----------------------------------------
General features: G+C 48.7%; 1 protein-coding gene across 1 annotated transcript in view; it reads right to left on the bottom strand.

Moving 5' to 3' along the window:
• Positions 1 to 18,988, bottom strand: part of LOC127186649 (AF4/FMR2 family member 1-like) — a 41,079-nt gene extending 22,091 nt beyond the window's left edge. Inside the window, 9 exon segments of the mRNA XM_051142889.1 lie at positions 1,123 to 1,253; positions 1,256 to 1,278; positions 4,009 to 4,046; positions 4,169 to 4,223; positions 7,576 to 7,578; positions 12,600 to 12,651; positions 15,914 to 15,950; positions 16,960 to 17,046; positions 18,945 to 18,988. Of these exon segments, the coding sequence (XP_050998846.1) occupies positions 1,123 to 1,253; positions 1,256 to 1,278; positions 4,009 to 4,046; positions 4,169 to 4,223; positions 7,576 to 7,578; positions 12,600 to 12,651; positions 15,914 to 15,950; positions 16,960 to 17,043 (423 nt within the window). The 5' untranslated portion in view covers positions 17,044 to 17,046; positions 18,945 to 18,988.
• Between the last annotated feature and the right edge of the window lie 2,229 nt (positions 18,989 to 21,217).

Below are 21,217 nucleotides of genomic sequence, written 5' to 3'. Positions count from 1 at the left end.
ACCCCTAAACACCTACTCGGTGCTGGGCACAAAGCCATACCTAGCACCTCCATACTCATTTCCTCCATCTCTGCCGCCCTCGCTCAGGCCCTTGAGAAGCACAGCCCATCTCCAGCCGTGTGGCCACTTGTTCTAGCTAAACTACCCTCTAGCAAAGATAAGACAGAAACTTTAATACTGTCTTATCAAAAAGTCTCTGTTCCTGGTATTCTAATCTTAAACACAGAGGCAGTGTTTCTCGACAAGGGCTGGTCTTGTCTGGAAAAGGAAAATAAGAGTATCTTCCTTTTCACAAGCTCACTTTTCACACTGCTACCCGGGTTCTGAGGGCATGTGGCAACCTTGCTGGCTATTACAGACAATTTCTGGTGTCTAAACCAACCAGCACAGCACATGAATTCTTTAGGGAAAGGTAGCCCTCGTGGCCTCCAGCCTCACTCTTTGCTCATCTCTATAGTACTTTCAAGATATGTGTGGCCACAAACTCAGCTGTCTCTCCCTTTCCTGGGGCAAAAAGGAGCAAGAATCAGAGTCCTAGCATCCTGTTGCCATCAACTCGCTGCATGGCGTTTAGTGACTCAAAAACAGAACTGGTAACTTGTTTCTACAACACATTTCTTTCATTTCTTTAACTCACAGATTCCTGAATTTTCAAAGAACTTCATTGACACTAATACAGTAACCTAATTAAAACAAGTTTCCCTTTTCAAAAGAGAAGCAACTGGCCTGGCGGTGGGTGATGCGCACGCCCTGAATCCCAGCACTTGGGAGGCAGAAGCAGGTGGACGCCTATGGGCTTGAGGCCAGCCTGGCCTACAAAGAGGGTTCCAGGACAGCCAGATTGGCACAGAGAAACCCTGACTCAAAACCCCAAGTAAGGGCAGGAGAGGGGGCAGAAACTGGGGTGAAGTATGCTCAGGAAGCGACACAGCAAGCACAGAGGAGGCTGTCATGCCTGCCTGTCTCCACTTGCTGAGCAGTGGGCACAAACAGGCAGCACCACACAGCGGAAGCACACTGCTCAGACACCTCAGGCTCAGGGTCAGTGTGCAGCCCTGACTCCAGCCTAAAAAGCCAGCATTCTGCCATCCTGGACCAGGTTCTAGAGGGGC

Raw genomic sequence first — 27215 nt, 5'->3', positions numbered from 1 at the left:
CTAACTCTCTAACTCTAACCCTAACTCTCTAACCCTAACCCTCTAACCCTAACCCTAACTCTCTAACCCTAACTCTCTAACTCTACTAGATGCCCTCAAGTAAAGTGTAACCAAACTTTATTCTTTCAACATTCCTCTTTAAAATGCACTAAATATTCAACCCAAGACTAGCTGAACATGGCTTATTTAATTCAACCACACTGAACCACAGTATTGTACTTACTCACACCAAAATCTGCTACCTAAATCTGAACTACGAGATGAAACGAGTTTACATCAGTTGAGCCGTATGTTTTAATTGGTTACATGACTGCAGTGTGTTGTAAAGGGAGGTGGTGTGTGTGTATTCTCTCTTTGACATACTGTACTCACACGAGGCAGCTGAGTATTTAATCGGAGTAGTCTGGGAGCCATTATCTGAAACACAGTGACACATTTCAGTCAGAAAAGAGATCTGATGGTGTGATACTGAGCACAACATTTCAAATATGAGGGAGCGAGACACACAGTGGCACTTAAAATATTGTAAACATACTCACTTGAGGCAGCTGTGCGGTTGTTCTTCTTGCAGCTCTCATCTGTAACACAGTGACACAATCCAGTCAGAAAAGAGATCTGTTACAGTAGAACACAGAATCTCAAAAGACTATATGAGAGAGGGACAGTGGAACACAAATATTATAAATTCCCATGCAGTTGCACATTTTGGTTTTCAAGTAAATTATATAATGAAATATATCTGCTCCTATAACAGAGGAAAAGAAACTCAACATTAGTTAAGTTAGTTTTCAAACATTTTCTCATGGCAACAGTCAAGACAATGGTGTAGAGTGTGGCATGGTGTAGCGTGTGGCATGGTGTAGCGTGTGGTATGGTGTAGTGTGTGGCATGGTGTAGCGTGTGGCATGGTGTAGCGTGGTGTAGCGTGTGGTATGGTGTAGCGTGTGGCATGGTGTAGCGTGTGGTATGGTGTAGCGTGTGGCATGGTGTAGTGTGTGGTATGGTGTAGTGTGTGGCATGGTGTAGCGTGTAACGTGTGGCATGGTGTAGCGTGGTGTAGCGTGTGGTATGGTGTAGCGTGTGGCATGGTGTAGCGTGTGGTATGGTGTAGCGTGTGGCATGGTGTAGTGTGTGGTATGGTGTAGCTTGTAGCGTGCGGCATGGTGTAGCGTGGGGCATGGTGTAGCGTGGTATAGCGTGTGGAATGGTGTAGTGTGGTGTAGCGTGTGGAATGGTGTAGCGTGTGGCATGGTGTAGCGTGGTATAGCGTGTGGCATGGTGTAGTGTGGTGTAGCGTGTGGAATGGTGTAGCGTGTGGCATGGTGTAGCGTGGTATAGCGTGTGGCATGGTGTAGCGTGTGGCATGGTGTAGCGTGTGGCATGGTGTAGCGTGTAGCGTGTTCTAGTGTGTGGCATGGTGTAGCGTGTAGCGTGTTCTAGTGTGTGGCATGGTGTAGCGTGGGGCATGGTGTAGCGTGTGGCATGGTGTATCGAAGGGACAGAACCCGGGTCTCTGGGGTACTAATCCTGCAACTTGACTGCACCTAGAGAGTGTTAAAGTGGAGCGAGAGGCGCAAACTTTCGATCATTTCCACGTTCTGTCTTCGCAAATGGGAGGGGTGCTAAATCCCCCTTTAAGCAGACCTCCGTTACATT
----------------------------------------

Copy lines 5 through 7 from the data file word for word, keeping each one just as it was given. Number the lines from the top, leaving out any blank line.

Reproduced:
Below are 21,217 nucleotides of genomic sequence, written 5' to 3'. Positions count from 1 at the left end.
ACCCCTAAACACCTACTCGGTGCTGGGCACAAAGCCATACCTAGCACCTCCATACTCATTTCCTCCATCTCTGCCGCCCTCGCTCAGGCCCTTGAGAAGCACAGCCCATCTCCAGCCGTGTGGCCACTTGTTCTAGCTAAACTACCCTCTAGCAAAGATAAGACAGAAACTTTAATACTGTCTTATCAAAAAGTCTCTGTTCCTGGTATTCTAATCTTAAACACAGAGGCAGTGTTTCTCGACAAGGGCTGGTCTTGTCTGGAAAAGGAAAATAAGAGTATCTTCCTTTTCACAAGCTCACTTTTCACACTGCTACCCGGGTTCTGAGGGCATGTGGCAACCTTGCTGGCTATTACAGACAATTTCTGGTGTCTAAACCAACCAGCACAGCACATGAATTCTTTAGGGAAAGGTAGCCCTCGTGGCCTCCAGCCTCACTCTTTGCTCATCTCTATAGTACTTTCAAGATATGTGTGGCCACAAACTCAGCTGTCTCTCCCTTTCCTGGGGCAAAAAGGAGCAAGAATCAGAGTCCTAGCATCCTGTTGCCATCAACTCGCTGCATGGCGTTTAGTGACTCAAAAACAGAACTGGTAACTTGTTTCTACAACACATTTCTTTCATTTCTTTAACTCACAGATTCCTGAATTTTCAAAGAACTTCATTGACACTAATACAGTAACCTAATTAAAACAAGTTTCCCTTTTCAAAAGAGAAGCAACTGGCCTGGCGGTGGGTGATGCGCACGCCCTGAATCCCAGCACTTGGGAGGCAGAAGCAGGTGGACGCCTATGGGCTTGAGGCCAGCCTGGCCTACAAAGAGGGTTCCAGGACAGCCAGATTGGCACAGAGAAACCCTGACTCAAAACCCCAAGTAAGGGCAGGAGAGGGGGCAGAAACTGGGGTGAAGTATGCTCAGGAAGCGACACAGCAAGCACAGAGGAGGCTGTCATGCCTGCCTGTCTCCACTTGCTGAGCAGTGGGCACAAACAGGCAGCACCACACAGCGGAAGCACACTGCTCAGACACCTCAGGCTCAGGGTCAGTGTGCAGCCCTGACTCCAGCCTAAAAAGCCAGCATTCTGCCATCCTGGACCAGGTTCTAGAGGGGC

Raw genomic sequence first — 27215 nt, 5'->3', positions numbered from 1 at the left: